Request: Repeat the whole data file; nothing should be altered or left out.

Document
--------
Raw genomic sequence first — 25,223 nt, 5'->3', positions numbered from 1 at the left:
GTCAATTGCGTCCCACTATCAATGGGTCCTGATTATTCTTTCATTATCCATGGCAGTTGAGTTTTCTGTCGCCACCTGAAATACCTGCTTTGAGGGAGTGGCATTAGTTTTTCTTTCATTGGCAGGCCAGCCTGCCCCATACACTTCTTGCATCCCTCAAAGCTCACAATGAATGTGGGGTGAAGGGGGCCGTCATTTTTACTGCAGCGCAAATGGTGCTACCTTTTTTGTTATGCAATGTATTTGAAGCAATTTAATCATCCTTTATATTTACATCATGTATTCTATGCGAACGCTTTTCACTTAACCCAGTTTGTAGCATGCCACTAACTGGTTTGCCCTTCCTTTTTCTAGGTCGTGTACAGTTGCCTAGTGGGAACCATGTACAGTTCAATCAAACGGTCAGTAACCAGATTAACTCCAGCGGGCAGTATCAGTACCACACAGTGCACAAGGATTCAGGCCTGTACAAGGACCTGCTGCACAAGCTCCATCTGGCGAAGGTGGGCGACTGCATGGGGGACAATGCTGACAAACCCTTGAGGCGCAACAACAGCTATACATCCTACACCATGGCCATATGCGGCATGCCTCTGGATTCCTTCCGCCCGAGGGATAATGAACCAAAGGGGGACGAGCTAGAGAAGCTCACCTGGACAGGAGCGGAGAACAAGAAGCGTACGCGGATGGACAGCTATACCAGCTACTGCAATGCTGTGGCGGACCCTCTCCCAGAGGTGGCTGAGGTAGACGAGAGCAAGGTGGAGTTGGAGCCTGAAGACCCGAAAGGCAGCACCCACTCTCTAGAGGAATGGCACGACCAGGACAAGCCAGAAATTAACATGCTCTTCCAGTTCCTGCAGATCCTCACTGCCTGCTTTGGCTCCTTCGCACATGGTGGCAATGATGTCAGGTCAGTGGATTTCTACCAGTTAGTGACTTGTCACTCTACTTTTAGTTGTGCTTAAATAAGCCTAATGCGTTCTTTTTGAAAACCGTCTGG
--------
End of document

Raw genomic sequence first — 25,223 nt, 5'->3', positions numbered from 1 at the left:
GTCAATTGCGTCCCACTATCAATGGGTCCTGATTATTCTTTCATTATCCATGGCAGTTGAGTTTTCTGTCGCCACCTGAAATACCTGCTTTGAGGGAGTGGCATTAGTTTTTCTTTCATTGGCAGGCCAGCCTGCCCCATACACTTCTTGCATCCCTCAAAGCTCACAATGAATGTGGGGTGAAGGGGGCCGTCATTTTTACTGCAGCGCAAATGGTGCTACCTTTTTTGTTATGCAATGTATTTGAAGCAATTTAATCATCCTTTATATTTACATCATGTATTCTATGCGAACGCTTTTCACTTAACCCAGTTTGTAGCATGCCACTAACTGGTTTGCCCTTCCTTTTTCTAGGTCGTGTACAGTTGCCTAGTGGGAACCATGTACAGTTCAATCAAACGGTCAGTAACCAGATTAACTCCAGCGGGCAGTATCAGTACCACACAGTGCACAAGGATTCAGGCCTGTACAAGGACCTGCTGCACAAGCTCCATCTGGCGAAGGTGGGCGACTGCATGGGGGACAATGCTGACAAACCCTTGAGGCGCAACAACAGCTATACATCCTACACCATGGCCATATGCGGCATGCCTCTGGATTCCTTCCGCCCGAGGGATAATGAACCAAAGGGGGACGAGCTAGAGAAGCTCACCTGGACAGGAGCGGAGAACAAGAAGCGTACGCGGATGGACAGCTATACCAGCTACTGCAATGCTGTGGCGGACCCTCTCCCAGAGGTGGCTGAGGTAGACGAGAGCAAGGTGGAGTTGGAGCCTGAAGACCCGAAAGGCAGCACCCACTCTCTAGAGGAATGGCACGACCAGGACAAGCCAGAAATTAACATGCTCTTCCAGTTCCTGCAGATCCTCACTGCCTGCTTTGGCTCCTTCGCACATGGTGGCAATGATGTCAGGTCAGTGGATTTCTACCAGTTAGTGACTTGTCACTCTACTTTTAGTTGTGCTTAAATAAGCCTAATGCGTTCTTTTTGAAAACCGTCTGG